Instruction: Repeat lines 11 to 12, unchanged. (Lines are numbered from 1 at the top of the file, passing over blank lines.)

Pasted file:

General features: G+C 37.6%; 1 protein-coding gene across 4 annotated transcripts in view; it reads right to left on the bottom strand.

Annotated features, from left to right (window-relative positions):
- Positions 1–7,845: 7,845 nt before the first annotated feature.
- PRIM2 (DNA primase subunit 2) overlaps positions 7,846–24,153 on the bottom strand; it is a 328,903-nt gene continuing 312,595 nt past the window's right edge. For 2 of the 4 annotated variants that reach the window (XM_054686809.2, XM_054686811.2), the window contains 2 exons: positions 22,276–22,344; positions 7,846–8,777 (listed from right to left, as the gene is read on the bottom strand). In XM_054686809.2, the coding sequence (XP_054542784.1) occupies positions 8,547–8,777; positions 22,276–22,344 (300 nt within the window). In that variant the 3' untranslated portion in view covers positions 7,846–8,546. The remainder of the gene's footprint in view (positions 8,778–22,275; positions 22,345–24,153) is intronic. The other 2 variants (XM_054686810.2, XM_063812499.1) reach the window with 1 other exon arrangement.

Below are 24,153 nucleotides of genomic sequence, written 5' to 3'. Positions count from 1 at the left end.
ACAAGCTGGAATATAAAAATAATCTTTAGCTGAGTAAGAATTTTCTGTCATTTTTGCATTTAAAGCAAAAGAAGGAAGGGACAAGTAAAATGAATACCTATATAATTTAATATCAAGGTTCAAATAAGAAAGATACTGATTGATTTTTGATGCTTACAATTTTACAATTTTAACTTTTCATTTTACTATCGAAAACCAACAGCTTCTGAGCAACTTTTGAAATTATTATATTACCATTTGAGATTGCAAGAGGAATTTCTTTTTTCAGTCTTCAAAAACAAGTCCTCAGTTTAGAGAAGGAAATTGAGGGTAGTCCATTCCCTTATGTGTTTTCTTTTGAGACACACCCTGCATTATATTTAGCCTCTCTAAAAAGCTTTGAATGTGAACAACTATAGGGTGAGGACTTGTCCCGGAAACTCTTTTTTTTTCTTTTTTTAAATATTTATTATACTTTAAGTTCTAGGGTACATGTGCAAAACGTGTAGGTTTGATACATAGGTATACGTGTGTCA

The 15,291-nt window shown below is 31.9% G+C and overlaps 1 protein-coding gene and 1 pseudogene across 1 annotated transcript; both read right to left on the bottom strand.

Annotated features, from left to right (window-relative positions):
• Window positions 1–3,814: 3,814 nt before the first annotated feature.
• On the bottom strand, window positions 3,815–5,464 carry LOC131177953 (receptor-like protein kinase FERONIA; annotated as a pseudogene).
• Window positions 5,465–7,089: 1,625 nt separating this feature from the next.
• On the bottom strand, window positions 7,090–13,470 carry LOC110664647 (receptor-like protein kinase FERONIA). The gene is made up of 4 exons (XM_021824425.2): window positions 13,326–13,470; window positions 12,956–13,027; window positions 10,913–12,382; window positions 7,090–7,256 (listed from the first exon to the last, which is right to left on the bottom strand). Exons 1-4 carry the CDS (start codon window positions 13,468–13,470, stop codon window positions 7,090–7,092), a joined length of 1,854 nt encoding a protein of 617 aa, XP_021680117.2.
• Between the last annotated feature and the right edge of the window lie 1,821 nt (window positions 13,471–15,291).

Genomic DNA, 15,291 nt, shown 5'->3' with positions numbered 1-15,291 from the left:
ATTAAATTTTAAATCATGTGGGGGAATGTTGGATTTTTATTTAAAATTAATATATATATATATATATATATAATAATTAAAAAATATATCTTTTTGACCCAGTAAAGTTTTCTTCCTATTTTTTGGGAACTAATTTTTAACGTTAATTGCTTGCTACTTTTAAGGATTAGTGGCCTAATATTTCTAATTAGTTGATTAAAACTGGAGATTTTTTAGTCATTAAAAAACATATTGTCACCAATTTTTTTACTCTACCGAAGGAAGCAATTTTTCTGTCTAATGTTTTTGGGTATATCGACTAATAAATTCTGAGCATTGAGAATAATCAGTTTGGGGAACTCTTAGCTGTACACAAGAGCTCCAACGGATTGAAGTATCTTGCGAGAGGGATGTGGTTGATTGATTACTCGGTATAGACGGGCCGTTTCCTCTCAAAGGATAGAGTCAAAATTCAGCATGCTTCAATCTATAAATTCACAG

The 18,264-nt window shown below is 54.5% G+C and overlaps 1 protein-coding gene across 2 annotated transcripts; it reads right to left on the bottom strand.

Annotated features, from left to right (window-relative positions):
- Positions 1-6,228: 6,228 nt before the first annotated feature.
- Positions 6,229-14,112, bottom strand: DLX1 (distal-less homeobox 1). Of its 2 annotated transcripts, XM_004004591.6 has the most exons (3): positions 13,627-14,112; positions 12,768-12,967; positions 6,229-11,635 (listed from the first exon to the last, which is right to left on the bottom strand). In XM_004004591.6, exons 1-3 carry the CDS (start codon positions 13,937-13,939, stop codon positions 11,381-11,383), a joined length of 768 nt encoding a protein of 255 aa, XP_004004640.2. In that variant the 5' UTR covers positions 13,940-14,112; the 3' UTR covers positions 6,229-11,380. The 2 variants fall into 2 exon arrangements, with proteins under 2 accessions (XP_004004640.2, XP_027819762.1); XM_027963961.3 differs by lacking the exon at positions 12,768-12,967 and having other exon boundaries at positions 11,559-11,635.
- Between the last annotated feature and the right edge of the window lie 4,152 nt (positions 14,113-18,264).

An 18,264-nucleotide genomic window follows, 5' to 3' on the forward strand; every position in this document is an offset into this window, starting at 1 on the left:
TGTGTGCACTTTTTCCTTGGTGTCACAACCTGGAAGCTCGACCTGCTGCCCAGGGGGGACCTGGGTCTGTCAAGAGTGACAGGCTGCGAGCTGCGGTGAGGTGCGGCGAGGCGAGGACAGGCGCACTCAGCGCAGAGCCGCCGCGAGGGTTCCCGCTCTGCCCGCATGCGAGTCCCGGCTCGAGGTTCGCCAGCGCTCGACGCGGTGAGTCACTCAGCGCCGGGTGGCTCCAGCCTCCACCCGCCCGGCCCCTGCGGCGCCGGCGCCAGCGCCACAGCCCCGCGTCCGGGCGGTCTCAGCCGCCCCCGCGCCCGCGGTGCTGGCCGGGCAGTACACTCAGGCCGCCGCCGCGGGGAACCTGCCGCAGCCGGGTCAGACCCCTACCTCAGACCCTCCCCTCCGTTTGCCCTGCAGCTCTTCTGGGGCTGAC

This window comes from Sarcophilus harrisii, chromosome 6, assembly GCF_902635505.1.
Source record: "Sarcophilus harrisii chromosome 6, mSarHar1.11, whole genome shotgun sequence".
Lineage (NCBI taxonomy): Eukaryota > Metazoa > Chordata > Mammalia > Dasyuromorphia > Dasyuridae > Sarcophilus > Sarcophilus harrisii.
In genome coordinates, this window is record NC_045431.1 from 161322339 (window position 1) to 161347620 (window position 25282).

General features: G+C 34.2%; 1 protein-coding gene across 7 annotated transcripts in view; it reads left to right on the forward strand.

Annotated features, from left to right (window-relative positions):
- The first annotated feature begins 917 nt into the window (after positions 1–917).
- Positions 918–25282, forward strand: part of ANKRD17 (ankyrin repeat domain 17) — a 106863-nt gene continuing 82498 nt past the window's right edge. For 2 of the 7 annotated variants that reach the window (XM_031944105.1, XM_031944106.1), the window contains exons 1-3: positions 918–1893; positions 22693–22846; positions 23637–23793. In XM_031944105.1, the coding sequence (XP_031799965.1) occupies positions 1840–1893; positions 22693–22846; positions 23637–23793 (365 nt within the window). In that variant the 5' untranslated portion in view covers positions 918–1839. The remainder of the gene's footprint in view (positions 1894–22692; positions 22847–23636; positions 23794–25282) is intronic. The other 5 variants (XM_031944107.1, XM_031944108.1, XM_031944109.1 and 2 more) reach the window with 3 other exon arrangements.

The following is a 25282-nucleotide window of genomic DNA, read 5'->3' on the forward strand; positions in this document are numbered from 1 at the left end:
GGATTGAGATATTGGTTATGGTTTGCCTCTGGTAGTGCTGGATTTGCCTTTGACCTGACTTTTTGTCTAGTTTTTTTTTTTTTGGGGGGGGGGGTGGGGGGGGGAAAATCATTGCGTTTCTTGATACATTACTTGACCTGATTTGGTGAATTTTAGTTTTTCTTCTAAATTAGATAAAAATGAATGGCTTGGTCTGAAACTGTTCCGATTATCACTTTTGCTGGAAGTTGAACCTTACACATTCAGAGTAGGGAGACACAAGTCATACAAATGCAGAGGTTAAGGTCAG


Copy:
• Window positions 5,465–7,089: 1,625 nt separating this feature from the next.
• On the bottom strand, window positions 7,090–13,470 carry LOC110664647 (receptor-like protein kinase FERONIA). The gene is made up of 4 exons (XM_021824425.2): window positions 13,326–13,470; window positions 12,956–13,027; window positions 10,913–12,382; window positions 7,090–7,256 (listed from the first exon to the last, which is right to left on the bottom strand). Exons 1-4 carry the CDS (start codon window positions 13,468–13,470, stop codon window positions 7,090–7,092), a joined length of 1,854 nt encoding a protein of 617 aa, XP_021680117.2.